Climate

New Report From Anti-Poverty Group Debunks Claim That Coal Is Good For Poor People

CREDIT: AP Photo/Nick Perry

An island neighbor of Australia, Vanuatu, was devastated by a cyclone earlier this year. Australian PM Tony Abbott has tried to argue that increasing coal is good for the world's poorest nations.

The coal industry and its supporters often argue that coal is still a relevant energy source because it’s cheap, and cheap electricity reduces energy poverty.

But on Tuesday, Oxfam Australia directed an entire report to Australia’s government, saying that for the one billion people living without electricity, coal is more expensive than renewable energy sources.

“Renewable energy is a cheaper, quicker, and healthier way to increase energy access,” the report states. “Coal is ill-suited to meeting the needs of the majority of the people living without electricity.”

Despite the coal industry’s contention, the cost of infrastructure, fuel, and maintenance makes coal a more expensive way to bring power to developing nations than installing wind or solar — even without considering the health and environmental effects.

The report, from a branch of one of the oldest and most-respected development organizations, also found that using coal hurts people living in poverty by exacerbating climate change and polluting the air. Through case studies, the report shows the benefits of renewable energy development around the world, including in South America, India, and China. Saying Australia is being left behind on this important transformation, the group urged the government to move both its domestic and international policies toward renewable energy.

Under the leadership of Prime Minister Tony Abbott, the Australian government has exhibited climate denialism and pro-coal policies.

Last fall, Abbott called coal “good for humanity” at an event for a new coal mine. “Coal is vital for the future energy needs of the world,” he said.

He was echoing an industry narrative that says coal helps people who wouldn’t otherwise be able to afford electricity. The coal industry has even launched a campaign to promote the message that coal helps lift people out of poverty.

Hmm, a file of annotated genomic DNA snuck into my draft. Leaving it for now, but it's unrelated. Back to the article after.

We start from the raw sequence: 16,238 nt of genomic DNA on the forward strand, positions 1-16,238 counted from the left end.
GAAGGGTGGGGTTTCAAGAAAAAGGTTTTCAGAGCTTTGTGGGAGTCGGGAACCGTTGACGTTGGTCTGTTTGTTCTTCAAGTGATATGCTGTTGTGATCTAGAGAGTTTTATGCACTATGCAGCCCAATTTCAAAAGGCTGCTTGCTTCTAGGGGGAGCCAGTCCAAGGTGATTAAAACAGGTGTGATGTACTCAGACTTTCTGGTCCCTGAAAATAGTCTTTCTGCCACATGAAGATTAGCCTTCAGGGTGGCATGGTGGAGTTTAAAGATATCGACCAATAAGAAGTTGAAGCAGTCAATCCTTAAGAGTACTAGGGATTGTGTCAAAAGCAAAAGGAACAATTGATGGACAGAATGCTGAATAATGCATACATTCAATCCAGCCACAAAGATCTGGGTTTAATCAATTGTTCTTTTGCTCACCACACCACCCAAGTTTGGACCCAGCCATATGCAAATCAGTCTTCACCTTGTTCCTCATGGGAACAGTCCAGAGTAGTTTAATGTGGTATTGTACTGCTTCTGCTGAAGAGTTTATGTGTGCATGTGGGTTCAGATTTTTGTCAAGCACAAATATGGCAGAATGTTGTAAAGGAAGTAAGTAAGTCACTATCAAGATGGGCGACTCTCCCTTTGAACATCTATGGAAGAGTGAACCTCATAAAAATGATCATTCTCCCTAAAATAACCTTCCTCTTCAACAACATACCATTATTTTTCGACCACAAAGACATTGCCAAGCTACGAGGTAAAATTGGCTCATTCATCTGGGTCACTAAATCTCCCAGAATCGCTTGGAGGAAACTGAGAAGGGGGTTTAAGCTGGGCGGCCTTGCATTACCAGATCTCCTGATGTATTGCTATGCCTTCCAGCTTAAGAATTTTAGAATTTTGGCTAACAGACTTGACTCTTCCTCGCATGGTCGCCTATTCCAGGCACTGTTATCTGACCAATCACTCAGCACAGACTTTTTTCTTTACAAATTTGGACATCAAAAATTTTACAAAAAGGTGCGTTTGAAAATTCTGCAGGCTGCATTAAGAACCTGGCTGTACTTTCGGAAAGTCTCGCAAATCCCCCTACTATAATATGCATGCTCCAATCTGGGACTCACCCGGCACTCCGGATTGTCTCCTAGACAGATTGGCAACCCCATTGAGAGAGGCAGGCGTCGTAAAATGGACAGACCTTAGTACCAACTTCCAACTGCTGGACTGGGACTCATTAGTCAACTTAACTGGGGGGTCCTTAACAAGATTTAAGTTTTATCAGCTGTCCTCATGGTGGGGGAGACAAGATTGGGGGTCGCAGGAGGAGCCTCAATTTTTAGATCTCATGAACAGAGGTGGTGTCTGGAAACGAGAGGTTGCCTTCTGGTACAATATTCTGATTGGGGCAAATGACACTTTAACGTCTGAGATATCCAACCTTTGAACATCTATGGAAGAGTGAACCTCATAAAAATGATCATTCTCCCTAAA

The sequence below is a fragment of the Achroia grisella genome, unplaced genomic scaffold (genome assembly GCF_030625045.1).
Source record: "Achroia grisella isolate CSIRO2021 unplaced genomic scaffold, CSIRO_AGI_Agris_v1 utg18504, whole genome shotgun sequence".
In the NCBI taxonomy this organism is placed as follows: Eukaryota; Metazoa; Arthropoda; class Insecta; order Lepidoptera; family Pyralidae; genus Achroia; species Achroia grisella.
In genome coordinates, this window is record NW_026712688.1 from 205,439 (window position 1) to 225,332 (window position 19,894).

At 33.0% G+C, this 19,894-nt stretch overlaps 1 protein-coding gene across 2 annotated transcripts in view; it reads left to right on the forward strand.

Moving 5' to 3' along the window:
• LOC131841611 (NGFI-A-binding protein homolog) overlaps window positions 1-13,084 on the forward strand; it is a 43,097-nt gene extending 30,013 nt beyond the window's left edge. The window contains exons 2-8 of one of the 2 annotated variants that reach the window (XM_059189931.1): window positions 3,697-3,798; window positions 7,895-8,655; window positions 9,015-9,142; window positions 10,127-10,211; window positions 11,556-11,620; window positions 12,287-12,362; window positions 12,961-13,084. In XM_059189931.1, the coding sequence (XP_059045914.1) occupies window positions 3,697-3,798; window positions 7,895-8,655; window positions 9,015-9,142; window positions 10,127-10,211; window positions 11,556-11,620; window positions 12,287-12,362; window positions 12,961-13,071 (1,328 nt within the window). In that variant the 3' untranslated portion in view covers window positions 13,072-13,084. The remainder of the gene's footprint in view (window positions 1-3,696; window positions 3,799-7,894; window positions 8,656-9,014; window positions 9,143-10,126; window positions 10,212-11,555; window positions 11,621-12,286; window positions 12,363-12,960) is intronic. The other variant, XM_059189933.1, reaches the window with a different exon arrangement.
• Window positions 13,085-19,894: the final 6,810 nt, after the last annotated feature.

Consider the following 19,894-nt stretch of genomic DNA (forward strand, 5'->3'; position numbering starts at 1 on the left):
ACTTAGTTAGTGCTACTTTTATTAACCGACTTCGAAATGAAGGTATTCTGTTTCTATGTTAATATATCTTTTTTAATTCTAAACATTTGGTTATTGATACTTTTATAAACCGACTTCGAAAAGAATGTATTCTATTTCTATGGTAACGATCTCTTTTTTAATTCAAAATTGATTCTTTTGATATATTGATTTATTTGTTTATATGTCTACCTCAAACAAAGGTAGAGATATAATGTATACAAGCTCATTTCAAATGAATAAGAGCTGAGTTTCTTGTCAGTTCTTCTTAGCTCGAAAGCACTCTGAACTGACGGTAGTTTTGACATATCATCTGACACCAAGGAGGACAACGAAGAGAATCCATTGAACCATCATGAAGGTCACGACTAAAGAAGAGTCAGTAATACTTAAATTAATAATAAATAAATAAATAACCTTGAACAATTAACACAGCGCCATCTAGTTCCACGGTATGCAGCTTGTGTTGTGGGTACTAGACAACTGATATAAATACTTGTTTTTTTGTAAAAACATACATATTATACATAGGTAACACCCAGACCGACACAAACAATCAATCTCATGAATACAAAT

“In developing countries, far too many people live without light or heat for their homes or access to life-saving medical technologies. And in developed nations, too many people are being forced to choose between paying power bills and buying prescriptions or food,” Advanced Energy for Life, funded by coal giant Peabody, says.

This theory has been roundly criticized. And, in fact, pro-renewable and efficiency programs have been shown to decrease electricity bills in developed nations. Across the globe, 85 percent of people who live without electricity are located in rural areas. For many people, microgrids, not giant power plants, represent the most economical, efficient, and clean way to turn the lights on, according to the International Energy Agency.

Of course, no report on coal and poverty would be complete without recognizing not only coal’s impacts on climate change, but also climate change’s out-sized impact on the global poor.

“Burning coal is the single biggest contributor to climate change. As such, it is creating havoc for many of the world’s poorest people,” Oxfam Australia writes in the report.

The group points out that extreme weather, including heat, floods, droughts, and cyclones, affect vulnerable communities in particular. In addition, coal pollution is thought to cause more than 100,000 premature death each year in India alone, Oxfam reported.

“Increasing coal consumption is incompatible with protecting the rights and interests of poor communities in developing countries,” the report concludes.

The part of the report that addresses climate change might not worry Abbott. The prime minister has been outspoken in his rejection of the science of climate change, and he has implemented the policies to prove it. In 2014, Australia became the first nation to repeal a carbon tax. Abbott’s government has also killed the government-funded climate change commission, abandoned emissions targets, and directed a public university to hire a climate denier to head a “climate consensus center.”

During the last election, when Liberal (what Americans would call Conservative) Abbott took the reins after six years of Labour leadership, the country’s economy had suffered huge setbacks. The global slowdown in 2008 opened the doors to Abbott’s 2013 win. In 2013, Australia was exporting 300 million tons of coal, three times as much as it was 25 years prior.

So despite the broad support from Australia’s public for renewable energy, Australia’s overall emissions were — and are — quite high.

“The greenhouse emissions from our coal exports nullify any planned emission reductions within Australia, many times over,” the Sydney Morning Herald reported at the time.